Next Steps
  1. Create a log. Keep track of where your cat uses the bathroom, how often, the surface they go on, etc., to help identify the problem. Cats can form a preference for a surface type, a litter type or a location.
  • For cats with a location preference, try placing a litter box in any areas where they frequently have accidents or make those locations less pleasant using deterrents. Deterrents should be left in the soiled locations for at least six weeks after your cat consistently uses the litter box. Deterrents can include:
    • Solid air fresheners (citrus scented)
    • Double-sideded tape
    • Plastic carpet runners with the spiked side up
    • Food and water bowls placed over problem areas.
  1. Clean accidents thoroughly. A black light (UV light) can be used to detect any missed spots. Use an enzymatic cleaner designed to neutralize pet odors. Avoid cleaners with ammonia or bleach in them because they can encourage your cat to urinate in that area again.
  2. Confine your cat in a smaller location. Keep your cat in one small room with an easily cleanable floor (like a bathroom) for several days to a week to encourage good litter box habits. Confinement near a litter box increases the chance that your cat will easily find and use the box. If your cat is experiencing litter box aversion due to anxiety or stress, a smaller area may help them feel more secure and reduce this stress.
  • Have one to two clean litter boxes in this space, as well as fresh food and water, a bed and toys.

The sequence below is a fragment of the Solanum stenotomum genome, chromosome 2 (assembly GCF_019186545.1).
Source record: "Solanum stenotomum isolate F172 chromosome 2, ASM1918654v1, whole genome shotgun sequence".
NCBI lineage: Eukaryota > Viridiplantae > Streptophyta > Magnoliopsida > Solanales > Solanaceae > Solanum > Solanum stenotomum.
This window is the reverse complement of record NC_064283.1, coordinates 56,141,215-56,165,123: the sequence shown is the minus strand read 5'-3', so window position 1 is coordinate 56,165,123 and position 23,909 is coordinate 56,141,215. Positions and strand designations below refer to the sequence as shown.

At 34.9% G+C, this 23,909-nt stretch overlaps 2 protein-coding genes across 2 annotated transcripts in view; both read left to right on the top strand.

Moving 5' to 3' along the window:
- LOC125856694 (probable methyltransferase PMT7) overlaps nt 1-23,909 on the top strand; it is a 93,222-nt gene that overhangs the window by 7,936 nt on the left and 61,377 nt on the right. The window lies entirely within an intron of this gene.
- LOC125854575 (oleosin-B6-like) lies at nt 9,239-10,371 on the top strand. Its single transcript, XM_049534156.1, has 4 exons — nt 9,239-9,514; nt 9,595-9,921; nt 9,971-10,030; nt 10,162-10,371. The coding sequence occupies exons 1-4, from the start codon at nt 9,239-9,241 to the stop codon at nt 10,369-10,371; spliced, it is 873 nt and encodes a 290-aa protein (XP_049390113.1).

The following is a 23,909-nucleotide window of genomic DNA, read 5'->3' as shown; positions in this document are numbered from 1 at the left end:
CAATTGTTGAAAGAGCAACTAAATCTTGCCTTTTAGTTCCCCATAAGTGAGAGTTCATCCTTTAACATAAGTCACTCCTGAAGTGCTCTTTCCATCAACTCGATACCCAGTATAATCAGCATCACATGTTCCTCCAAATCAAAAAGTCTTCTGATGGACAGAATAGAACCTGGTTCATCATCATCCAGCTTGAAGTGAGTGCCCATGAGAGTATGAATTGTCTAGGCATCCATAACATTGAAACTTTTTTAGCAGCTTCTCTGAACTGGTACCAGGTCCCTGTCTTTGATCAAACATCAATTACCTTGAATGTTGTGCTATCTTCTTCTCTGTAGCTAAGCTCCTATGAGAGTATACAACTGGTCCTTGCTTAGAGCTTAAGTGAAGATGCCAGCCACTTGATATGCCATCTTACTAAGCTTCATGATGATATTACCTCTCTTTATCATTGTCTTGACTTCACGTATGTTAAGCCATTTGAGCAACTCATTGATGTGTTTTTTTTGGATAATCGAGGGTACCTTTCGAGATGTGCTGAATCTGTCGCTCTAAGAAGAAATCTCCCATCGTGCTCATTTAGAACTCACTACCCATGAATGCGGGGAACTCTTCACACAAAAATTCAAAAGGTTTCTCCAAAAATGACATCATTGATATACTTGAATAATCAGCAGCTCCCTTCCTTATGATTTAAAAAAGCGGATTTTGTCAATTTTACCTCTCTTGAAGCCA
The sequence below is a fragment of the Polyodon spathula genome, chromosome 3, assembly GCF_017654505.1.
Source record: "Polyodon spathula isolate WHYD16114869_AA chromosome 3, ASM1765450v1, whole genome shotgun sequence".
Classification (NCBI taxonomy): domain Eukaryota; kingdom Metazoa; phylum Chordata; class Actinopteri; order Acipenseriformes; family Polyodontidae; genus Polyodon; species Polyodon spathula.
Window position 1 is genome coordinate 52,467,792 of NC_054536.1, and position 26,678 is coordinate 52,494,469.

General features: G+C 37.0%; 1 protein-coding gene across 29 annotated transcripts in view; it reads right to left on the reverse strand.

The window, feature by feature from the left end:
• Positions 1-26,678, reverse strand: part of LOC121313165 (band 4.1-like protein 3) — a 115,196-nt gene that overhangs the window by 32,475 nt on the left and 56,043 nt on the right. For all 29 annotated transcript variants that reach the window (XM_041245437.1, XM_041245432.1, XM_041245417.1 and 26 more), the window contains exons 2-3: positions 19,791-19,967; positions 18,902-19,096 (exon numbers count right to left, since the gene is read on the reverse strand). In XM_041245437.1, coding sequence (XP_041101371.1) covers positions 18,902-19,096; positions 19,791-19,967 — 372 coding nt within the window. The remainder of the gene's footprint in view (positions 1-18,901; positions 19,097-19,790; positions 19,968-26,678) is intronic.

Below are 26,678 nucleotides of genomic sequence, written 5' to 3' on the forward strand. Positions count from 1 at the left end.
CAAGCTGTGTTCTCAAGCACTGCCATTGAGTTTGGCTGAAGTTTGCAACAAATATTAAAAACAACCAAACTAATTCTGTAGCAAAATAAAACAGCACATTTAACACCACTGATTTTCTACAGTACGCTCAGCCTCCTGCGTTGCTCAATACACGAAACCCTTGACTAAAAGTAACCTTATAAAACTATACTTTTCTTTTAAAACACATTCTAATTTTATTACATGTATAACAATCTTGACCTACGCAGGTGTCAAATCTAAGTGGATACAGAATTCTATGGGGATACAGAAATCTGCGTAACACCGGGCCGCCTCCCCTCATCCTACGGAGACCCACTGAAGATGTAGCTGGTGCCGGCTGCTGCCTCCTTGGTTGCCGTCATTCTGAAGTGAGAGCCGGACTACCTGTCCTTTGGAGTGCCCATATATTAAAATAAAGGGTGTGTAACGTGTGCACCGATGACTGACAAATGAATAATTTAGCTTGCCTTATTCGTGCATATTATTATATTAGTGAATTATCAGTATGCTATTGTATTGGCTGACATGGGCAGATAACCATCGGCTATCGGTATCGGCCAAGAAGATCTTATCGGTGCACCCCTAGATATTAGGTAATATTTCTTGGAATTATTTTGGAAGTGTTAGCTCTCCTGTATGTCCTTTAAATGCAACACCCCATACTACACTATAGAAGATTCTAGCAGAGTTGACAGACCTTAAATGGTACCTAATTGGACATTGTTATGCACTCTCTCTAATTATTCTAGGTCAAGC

• Remove rugs and clothes from the floor, as cats may be attracted to use the bathroom on soft, absorbent surfaces.
  • Be sure to provide a few comfy hiding spots such as a cardboard box turned on its side or a hard-plastic carrier with the door removed.
  • Make sure to spend time with your cat in this area regularly, especially if your cat is very social.
  • Slowly and gradually expand access to the rest of the house once your cat has been consistently using the litterbox in their confined space. Reduce the space again if accidents resume.
Additional Tips
  • Keep the litter boxes in the same location. Abruptly moving them may confuse a cat. If you need to relocate the litter box, do so gradually by moving just a couple of inches every few days.
  • Avoid changing litter types especially if your cat is not having any litter box issues. If you need to change litter types, do so gradually by mixing in a small amount of the new litter every few days.
  • Introduce new pets into the home gradually. Bringing a new pet home and letting them “work it out” is often a recipe for trouble. Keep new pets separated from resident pets and introduce them slowly, at their pace.
  • Refrain from using plastic liners. While it may make clean up convenient, a cat’s claws can catch in the liners, which cats may find unpleasant.
  • Avoid self-cleaning litter boxes because the sudden noise they make can startle a cat, creating an unpleasant experience.
  • Do not punish your cat for not using the litter box. There is a reason for the problem and punishment may only make the problem worse, especially if it is caused by stress.
  • Do not scold your cat and carry or drag it to the litter box. This will make your cat fear the box and you, and it will only make the problem worse.

Still have questions?

Contact our Behavior Specialists at [email protected] or (212) 876-7700 x4191